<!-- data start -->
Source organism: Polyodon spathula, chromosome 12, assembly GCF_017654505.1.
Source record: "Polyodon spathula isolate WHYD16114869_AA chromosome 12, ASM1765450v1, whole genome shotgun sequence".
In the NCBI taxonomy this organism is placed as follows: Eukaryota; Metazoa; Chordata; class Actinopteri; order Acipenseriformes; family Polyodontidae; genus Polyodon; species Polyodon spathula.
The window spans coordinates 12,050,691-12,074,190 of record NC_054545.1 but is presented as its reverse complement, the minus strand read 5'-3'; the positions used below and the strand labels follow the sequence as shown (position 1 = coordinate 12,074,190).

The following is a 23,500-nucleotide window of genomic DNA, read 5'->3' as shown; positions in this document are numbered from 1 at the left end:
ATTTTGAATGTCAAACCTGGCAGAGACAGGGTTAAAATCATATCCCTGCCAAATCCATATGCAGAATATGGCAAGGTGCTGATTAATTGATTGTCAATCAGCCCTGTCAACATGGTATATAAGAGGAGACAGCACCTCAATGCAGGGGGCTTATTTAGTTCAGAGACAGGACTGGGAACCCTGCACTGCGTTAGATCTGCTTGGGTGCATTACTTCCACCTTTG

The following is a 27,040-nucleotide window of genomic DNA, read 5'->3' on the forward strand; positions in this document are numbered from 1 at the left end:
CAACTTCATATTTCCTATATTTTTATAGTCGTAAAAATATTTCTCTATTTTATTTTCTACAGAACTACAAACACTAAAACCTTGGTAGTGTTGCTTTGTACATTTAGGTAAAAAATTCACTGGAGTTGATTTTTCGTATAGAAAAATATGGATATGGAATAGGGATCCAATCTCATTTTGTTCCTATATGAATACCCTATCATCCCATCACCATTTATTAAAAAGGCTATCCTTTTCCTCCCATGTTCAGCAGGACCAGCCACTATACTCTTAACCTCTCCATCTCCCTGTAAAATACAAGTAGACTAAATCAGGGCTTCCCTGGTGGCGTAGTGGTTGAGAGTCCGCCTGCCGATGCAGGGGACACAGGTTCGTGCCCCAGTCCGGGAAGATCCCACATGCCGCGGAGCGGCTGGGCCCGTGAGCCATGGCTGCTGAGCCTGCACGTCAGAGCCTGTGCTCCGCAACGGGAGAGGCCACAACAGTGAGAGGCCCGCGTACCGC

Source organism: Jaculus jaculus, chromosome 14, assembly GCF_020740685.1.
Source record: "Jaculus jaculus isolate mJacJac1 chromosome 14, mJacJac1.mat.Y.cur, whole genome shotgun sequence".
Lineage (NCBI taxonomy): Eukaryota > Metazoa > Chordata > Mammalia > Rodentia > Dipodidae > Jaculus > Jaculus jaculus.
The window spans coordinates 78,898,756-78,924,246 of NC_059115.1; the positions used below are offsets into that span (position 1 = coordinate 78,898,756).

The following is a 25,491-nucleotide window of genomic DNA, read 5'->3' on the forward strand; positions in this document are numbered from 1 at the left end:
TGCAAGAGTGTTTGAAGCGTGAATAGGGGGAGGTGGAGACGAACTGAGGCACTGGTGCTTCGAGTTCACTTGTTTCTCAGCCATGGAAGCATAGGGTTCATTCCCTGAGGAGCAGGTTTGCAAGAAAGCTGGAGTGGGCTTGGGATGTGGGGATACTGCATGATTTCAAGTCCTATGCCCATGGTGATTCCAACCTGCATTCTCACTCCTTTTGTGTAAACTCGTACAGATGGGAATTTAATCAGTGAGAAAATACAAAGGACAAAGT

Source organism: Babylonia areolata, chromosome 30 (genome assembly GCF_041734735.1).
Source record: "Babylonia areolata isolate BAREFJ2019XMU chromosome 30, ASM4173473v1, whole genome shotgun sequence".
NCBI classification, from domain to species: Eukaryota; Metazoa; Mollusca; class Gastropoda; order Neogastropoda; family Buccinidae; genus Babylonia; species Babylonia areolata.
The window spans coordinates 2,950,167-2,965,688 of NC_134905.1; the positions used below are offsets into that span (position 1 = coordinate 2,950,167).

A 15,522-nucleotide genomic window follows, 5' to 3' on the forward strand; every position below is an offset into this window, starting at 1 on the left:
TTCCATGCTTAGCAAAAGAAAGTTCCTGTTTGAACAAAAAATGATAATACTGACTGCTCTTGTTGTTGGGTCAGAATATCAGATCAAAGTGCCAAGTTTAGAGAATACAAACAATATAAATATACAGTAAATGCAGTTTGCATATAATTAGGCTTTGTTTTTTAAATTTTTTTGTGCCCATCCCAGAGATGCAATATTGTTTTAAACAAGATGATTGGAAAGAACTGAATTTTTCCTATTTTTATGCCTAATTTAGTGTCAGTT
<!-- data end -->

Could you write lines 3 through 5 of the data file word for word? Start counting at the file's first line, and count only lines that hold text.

In the NCBI taxonomy this organism is placed as follows: Eukaryota; Metazoa; Chordata; class Actinopteri; order Acipenseriformes; family Polyodontidae; genus Polyodon; species Polyodon spathula.
The window spans coordinates 12,050,691-12,074,190 of record NC_054545.1 but is presented as its reverse complement, the minus strand read 5'-3'; the positions used below and the strand labels follow the sequence as shown (position 1 = coordinate 12,074,190).

The following is a 23,500-nucleotide window of genomic DNA, read 5'->3' as shown; positions in this document are numbered from 1 at the left end: